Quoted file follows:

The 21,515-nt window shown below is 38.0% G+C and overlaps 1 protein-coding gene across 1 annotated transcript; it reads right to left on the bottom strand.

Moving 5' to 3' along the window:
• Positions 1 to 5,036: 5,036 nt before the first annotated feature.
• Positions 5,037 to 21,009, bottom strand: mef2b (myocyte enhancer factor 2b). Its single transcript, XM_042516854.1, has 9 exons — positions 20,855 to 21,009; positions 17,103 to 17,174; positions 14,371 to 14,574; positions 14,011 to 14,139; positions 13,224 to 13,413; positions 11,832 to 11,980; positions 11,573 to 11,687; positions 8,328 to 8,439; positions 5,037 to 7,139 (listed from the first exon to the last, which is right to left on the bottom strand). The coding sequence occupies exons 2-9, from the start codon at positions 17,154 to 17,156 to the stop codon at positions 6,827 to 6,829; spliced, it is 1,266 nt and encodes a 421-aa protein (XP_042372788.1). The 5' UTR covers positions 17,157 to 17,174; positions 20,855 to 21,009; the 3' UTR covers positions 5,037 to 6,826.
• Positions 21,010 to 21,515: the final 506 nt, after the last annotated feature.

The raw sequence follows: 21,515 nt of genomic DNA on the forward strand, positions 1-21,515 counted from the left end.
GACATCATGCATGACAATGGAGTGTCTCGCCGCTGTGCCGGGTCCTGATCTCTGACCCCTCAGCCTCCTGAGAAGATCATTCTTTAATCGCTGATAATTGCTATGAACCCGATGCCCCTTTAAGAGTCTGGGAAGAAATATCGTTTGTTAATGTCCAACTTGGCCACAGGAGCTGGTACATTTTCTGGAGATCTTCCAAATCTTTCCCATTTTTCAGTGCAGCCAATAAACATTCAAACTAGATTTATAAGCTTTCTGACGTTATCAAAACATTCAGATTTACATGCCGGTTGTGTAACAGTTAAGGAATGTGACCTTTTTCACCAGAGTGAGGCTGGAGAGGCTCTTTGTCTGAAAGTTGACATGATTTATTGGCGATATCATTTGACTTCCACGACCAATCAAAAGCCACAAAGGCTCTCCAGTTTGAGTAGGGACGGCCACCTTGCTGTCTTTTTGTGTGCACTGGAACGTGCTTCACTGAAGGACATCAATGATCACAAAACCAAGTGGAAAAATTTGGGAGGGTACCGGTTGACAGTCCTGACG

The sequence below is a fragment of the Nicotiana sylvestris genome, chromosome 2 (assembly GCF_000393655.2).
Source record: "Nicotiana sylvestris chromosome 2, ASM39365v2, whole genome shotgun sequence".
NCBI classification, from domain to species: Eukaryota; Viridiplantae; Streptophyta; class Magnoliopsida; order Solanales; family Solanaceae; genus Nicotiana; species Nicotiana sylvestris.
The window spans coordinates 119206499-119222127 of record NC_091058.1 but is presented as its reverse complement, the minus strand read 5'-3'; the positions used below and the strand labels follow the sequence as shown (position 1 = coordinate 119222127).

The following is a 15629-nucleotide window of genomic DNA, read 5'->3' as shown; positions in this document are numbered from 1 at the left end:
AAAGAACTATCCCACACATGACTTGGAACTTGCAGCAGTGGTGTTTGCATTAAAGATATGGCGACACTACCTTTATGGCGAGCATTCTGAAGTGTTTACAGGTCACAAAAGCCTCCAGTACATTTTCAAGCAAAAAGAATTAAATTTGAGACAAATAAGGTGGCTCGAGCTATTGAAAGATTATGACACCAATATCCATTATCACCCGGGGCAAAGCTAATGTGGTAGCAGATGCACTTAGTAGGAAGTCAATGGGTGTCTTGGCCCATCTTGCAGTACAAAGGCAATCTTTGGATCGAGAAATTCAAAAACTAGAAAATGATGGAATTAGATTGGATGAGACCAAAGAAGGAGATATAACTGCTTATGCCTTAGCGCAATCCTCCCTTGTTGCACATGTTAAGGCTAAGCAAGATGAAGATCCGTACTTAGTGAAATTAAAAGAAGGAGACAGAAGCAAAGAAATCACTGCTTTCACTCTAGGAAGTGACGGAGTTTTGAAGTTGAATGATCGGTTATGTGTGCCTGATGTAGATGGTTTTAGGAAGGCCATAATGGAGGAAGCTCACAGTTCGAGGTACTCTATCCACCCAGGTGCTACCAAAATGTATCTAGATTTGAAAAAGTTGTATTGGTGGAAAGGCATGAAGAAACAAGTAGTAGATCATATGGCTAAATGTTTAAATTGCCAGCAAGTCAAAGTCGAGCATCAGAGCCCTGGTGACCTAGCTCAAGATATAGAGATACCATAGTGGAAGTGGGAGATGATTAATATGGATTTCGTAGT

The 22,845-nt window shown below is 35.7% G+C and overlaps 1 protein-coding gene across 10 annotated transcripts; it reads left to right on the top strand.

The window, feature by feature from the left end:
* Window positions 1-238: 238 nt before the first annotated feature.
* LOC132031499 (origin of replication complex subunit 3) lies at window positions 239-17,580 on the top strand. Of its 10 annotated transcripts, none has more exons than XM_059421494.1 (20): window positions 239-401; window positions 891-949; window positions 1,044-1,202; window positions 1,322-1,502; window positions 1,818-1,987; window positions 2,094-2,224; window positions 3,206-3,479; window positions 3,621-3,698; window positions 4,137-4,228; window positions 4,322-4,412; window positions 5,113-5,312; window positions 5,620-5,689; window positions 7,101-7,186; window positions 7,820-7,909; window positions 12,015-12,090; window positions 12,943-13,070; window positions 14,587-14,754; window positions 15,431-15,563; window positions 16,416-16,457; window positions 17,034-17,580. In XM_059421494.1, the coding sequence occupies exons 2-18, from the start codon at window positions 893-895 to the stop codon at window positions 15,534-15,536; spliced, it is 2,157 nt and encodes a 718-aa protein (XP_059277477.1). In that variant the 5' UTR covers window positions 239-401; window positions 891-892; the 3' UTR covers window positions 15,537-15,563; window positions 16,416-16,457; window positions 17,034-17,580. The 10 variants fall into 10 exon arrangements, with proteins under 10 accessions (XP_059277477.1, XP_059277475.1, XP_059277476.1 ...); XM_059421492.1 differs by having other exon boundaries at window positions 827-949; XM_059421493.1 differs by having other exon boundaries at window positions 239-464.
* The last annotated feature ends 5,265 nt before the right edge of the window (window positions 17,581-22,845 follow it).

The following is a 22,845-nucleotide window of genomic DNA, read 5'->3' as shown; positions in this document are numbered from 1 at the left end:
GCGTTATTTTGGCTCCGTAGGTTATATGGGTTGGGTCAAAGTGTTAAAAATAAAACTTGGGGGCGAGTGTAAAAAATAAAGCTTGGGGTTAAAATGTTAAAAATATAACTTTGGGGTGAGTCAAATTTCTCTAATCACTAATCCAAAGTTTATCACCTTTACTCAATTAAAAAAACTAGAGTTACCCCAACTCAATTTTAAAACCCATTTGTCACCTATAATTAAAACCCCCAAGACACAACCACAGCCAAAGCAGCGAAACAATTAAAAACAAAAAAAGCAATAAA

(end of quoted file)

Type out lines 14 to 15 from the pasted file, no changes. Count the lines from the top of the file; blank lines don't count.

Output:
The 22,845-nt window shown below is 35.7% G+C and overlaps 1 protein-coding gene across 10 annotated transcripts; it reads left to right on the top strand.

The window, feature by feature from the left end: